I was recently invited by Lyndsey Smith and Les Williams to give a short talk at the Society of Graphic Fine Artists (SGFA) AGM. The venue was the Conway Hall, situated in the corner of Red Lion Square and my topic was Urban Sketchers (USk).


I showed a PowerPoint presentation which featured some of my sketches and work by some of the international USk community. There was also a short video showing Gabi Campanario, the USk founder, at work on the streets of Seattle. I took along some of my own sketchbooks too, plus artists books which I have collected over the past few years.


The SGFA have been going for over one hundred years and value drawing, so it was an honour to be asked to come along and speak. It seemed to go well, with interesting questions and discussion at the end.

The SGFA hold regular exhibitions and drawing events and you can find out more on their website - https://www.sgfa.org.uk/

I had a chance to peek into some of the SGFA members sketchbooks too!


Monday, February 10, 2020

Making and using recycled paper sketchbooks


Last year I started collecting paper bags and carriers with the view to recycle them into sketchbooks. This is the first attempt. Very rough round the edges! Also will need to think more about the materials I use to draw on the paper as it is quite rough where I have stuck bits together. I'm hoping it will be an interesting project. See the photos below for how I went about making the first one and some of the initial drawings in it.


I've been collecting paper bags and carriers for a year or so.

I choose to use a few with a similar colour palette.

Cutting down to the right size.

Some glueing.

Top view of the finished accordion book.

Showing some of the pages.

First outing of the book in 'Italo' in Bonnington Square.

One of the views from the roof garden at 120 Fenchurch Street

Leadenhall Market

Leadenhall Market



Tuesday, January 28, 2020

Making and selling prints online


I started my Etsy online shop in 2014, almost almost 6 years ago now. It was in response to requests about my sketchbook drawings which I was sharing on my blog and Twitter. As I like to keep all my sketchbooks, making digital prints (also known as giclee prints) from them seemed a good idea.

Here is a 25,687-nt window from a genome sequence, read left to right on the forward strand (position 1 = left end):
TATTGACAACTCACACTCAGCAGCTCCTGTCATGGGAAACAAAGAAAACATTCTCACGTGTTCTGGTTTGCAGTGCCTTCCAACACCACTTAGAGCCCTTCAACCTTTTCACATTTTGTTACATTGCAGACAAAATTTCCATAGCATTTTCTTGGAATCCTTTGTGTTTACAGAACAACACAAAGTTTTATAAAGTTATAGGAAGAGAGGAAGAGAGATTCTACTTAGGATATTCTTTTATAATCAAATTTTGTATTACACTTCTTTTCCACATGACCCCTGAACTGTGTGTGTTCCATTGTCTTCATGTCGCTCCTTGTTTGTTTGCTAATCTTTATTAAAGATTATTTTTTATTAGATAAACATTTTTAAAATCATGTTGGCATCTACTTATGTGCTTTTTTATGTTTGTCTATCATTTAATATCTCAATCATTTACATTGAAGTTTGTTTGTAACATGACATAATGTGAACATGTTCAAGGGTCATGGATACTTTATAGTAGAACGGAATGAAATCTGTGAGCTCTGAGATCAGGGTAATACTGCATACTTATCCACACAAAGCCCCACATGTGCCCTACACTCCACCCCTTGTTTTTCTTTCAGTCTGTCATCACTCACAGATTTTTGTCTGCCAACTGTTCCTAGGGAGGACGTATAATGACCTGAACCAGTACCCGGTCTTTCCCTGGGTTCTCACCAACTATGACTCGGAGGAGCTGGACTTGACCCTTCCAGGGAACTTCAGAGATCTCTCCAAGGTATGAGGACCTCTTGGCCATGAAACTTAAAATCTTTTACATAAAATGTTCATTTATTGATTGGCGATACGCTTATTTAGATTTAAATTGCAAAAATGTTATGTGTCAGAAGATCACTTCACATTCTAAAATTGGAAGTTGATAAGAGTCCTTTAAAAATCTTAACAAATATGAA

I chose to have the prints made professionally and found a great printers nearby in Crystal Palace who I’ve used ever since. They are called ‘Just Giclee’ and I’ll leave their contact details at the end. They print on Hahnemuhle paper and the results are of such good quality that they almost look like the original watercolour piece. The company are really accommodating you have a tight deadline too.

Detail from print of the Green Man pub.

To go from sketchbook to print, first I scan the image, into Photoshop. The scanner I use is an Epson A3 Workforce WF-7610. Then I clean up and resize the image before sending it to the printers via ‘We transfer’, the file sharing software. Once collected, I sign it and put it in a cellophane sleeve, backed with card. I add another sheet of card to help protect it, before sending through the post. I have had one incident where I had to resend the package that got damaged but generally it has been okay.



It’s lovely to get feedback from customers. Here are some of the reviews I’ve had:


"Thank you for such a gorgeous print. It arrived very carefully packaged (and beautifully!) in a timely manner. Thank you for the personalisation - I am sure it will be always be a treasured momento of a very special day."

"A beautiful picture, just what I wanted. Writing a personal message on it was extremely kind. Quick, careful delivery too. It is wonderful."

"Gorgeous print and wonderful service. Love it!"

"Excellent in all respects! Highly recommended."

As well as prints, I’ve also sold postcards, guide books, map guides and offered commissions for house, pet and car portraits via the online shop.




The Etsy platform is a relatively easy and inexpensive way to set up an online shop and I’ve enjoyed the experience of using it. It’s great to know that the customer has paid before you send something off! The fee structure has changed in recent years but I still think it is a good option for small creative to begin selling online. It’s been lovely to be able to send prints to various parts of the world. My own little shop is having a sale at the moment as I prepare to shut it for a while to re-evaluate what to offer customers online in the future.

Just Giclee
8 Stony Lane
Upper Norwood
London
SE19 3BD

info@justgiclee.co.uk





Wednesday, January 22, 2020

My illustration process - Starting a personal project


I’ve visited the travel sketchbook festival in Clermont-Ferrand a couple of times and thought it would be nice to apply to exhibit there. So I’m going to attempt to create a book about the Spanish trip I took last year. It was my first visit to the country and was such a visual treat. The first few days were spent on a drawing course and then the rest of the time travelling to a few different cities. I drew on the course and took a LOT of photographs but didn’t make many personal sketches. Only five in fact and two of those were on the ‘plane. The applications for the sketchbook festival must be made by 1st May, so I will check in here once a month to show how the project is progressing. Hopefully it will help with accountability and I will finish. The first aim of the project which is to produce 20 drawings by 31st March.

Below are my first rough layout ideas for possible page spreads.